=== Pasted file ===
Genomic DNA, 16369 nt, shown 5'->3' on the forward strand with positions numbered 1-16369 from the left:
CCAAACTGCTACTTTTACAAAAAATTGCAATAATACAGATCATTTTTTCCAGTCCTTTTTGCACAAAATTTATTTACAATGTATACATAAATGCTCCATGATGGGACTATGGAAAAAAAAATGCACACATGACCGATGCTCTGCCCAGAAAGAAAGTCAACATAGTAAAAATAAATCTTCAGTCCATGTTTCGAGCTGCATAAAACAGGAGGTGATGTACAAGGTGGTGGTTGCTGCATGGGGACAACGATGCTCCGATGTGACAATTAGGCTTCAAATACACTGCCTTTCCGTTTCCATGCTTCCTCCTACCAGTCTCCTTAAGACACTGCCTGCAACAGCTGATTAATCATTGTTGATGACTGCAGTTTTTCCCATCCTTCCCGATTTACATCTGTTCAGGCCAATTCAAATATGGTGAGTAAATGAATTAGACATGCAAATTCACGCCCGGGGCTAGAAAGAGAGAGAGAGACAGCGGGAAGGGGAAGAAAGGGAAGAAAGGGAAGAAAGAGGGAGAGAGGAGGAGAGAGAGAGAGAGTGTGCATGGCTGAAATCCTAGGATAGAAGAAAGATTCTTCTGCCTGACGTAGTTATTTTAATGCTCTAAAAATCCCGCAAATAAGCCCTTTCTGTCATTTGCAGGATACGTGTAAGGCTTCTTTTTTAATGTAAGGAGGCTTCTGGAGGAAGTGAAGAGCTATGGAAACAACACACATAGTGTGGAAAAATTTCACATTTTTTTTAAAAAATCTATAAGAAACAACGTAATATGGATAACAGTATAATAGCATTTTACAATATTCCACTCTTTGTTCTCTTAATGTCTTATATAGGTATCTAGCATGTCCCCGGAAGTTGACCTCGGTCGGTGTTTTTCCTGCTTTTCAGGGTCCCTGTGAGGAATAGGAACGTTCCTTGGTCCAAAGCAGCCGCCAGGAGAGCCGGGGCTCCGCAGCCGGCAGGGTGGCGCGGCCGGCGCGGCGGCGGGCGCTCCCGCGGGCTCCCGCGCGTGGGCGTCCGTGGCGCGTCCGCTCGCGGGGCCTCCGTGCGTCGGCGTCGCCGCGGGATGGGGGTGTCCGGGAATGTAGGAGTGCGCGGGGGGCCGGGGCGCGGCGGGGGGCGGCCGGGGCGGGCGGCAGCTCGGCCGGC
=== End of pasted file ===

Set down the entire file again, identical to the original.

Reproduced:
Genomic DNA, 16369 nt, shown 5'->3' on the forward strand with positions numbered 1-16369 from the left:
CCAAACTGCTACTTTTACAAAAAATTGCAATAATACAGATCATTTTTTCCAGTCCTTTTTGCACAAAATTTATTTACAATGTATACATAAATGCTCCATGATGGGACTATGGAAAAAAAAATGCACACATGACCGATGCTCTGCCCAGAAAGAAAGTCAACATAGTAAAAATAAATCTTCAGTCCATGTTTCGAGCTGCATAAAACAGGAGGTGATGTACAAGGTGGTGGTTGCTGCATGGGGACAACGATGCTCCGATGTGACAATTAGGCTTCAAATACACTGCCTTTCCGTTTCCATGCTTCCTCCTACCAGTCTCCTTAAGACACTGCCTGCAACAGCTGATTAATCATTGTTGATGACTGCAGTTTTTCCCATCCTTCCCGATTTACATCTGTTCAGGCCAATTCAAATATGGTGAGTAAATGAATTAGACATGCAAATTCACGCCCGGGGCTAGAAAGAGAGAGAGAGACAGCGGGAAGGGGAAGAAAGGGAAGAAAGGGAAGAAAGAGGGAGAGAGGAGGAGAGAGAGAGAGAGTGTGCATGGCTGAAATCCTAGGATAGAAGAAAGATTCTTCTGCCTGACGTAGTTATTTTAATGCTCTAAAAATCCCGCAAATAAGCCCTTTCTGTCATTTGCAGGATACGTGTAAGGCTTCTTTTTTAATGTAAGGAGGCTTCTGGAGGAAGTGAAGAGCTATGGAAACAACACACATAGTGTGGAAAAATTTCACATTTTTTTTAAAAAATCTATAAGAAACAACGTAATATGGATAACAGTATAATAGCATTTTACAATATTCCACTCTTTGTTCTCTTAATGTCTTATATAGGTATCTAGCATGTCCCCGGAAGTTGACCTCGGTCGGTGTTTTTCCTGCTTTTCAGGGTCCCTGTGAGGAATAGGAACGTTCCTTGGTCCAAAGCAGCCGCCAGGAGAGCCGGGGCTCCGCAGCCGGCAGGGTGGCGCGGCCGGCGCGGCGGCGGGCGCTCCCGCGGGCTCCCGCGCGTGGGCGTCCGTGGCGCGTCCGCTCGCGGGGCCTCCGTGCGTCGGCGTCGCCGCGGGATGGGGGTGTCCGGGAATGTAGGAGTGCGCGGGGGGCCGGGGCGCGGCGGGGGGCGGCCGGGGCGGGCGGCAGCTCGGCCGGC